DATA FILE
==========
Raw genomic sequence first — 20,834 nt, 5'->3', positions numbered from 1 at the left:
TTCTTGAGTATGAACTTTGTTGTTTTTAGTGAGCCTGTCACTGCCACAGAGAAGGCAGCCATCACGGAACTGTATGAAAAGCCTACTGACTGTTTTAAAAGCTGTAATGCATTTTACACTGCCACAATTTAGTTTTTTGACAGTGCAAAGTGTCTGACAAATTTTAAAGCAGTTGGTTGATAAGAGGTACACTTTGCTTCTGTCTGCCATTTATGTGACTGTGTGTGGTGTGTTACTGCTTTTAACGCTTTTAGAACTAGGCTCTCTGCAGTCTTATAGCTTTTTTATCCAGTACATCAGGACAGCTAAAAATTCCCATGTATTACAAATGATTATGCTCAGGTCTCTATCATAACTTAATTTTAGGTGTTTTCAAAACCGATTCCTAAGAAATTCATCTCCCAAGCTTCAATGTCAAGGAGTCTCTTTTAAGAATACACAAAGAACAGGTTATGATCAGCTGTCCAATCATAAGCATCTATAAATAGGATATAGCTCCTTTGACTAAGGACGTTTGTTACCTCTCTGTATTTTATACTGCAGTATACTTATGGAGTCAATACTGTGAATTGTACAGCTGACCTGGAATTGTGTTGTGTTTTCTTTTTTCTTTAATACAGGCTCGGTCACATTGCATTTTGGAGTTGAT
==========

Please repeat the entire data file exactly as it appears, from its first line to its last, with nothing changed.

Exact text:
Raw genomic sequence first — 20,834 nt, 5'->3', positions numbered from 1 at the left:
TTCTTGAGTATGAACTTTGTTGTTTTTAGTGAGCCTGTCACTGCCACAGAGAAGGCAGCCATCACGGAACTGTATGAAAAGCCTACTGACTGTTTTAAAAGCTGTAATGCATTTTACACTGCCACAATTTAGTTTTTTGACAGTGCAAAGTGTCTGACAAATTTTAAAGCAGTTGGTTGATAAGAGGTACACTTTGCTTCTGTCTGCCATTTATGTGACTGTGTGTGGTGTGTTACTGCTTTTAACGCTTTTAGAACTAGGCTCTCTGCAGTCTTATAGCTTTTTTATCCAGTACATCAGGACAGCTAAAAATTCCCATGTATTACAAATGATTATGCTCAGGTCTCTATCATAACTTAATTTTAGGTGTTTTCAAAACCGATTCCTAAGAAATTCATCTCCCAAGCTTCAATGTCAAGGAGTCTCTTTTAAGAATACACAAAGAACAGGTTATGATCAGCTGTCCAATCATAAGCATCTATAAATAGGATATAGCTCCTTTGACTAAGGACGTTTGTTACCTCTCTGTATTTTATACTGCAGTATACTTATGGAGTCAATACTGTGAATTGTACAGCTGACCTGGAATTGTGTTGTGTTTTCTTTTTTCTTTAATACAGGCTCGGTCACATTGCATTTTGGAGTTGAT